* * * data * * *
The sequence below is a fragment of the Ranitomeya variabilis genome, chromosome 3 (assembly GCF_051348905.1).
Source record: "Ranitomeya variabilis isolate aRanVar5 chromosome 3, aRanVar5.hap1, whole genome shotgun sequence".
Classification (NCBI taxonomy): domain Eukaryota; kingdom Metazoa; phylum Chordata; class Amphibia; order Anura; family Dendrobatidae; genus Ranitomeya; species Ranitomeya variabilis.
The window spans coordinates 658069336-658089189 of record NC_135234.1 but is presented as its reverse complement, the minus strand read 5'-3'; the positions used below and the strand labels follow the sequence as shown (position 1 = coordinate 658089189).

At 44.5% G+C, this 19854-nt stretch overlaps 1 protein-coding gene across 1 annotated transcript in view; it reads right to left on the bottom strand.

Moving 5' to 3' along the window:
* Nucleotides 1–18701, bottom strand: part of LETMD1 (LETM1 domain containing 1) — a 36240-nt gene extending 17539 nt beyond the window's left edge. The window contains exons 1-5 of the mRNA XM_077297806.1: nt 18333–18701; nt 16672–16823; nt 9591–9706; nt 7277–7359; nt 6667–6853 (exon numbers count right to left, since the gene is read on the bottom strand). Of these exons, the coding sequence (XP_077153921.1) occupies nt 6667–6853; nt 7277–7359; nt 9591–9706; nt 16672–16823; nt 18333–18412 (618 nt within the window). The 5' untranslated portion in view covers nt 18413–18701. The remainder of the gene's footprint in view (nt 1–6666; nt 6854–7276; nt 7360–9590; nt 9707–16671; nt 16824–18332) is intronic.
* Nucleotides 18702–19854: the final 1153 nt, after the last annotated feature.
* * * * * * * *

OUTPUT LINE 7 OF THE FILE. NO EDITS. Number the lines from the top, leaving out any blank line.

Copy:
* Nucleotides 1–18701, bottom strand: part of LETMD1 (LETM1 domain containing 1) — a 36240-nt gene extending 17539 nt beyond the window's left edge. The window contains exons 1-5 of the mRNA XM_077297806.1: nt 18333–18701; nt 16672–16823; nt 9591–9706; nt 7277–7359; nt 6667–6853 (exon numbers count right to left, since the gene is read on the bottom strand). Of these exons, the coding sequence (XP_077153921.1) occupies nt 6667–6853; nt 7277–7359; nt 9591–9706; nt 16672–16823; nt 18333–18412 (618 nt within the window). The 5' untranslated portion in view covers nt 18413–18701. The remainder of the gene's footprint in view (nt 1–6666; nt 6854–7276; nt 7360–9590; nt 9707–16671; nt 16824–18332) is intronic.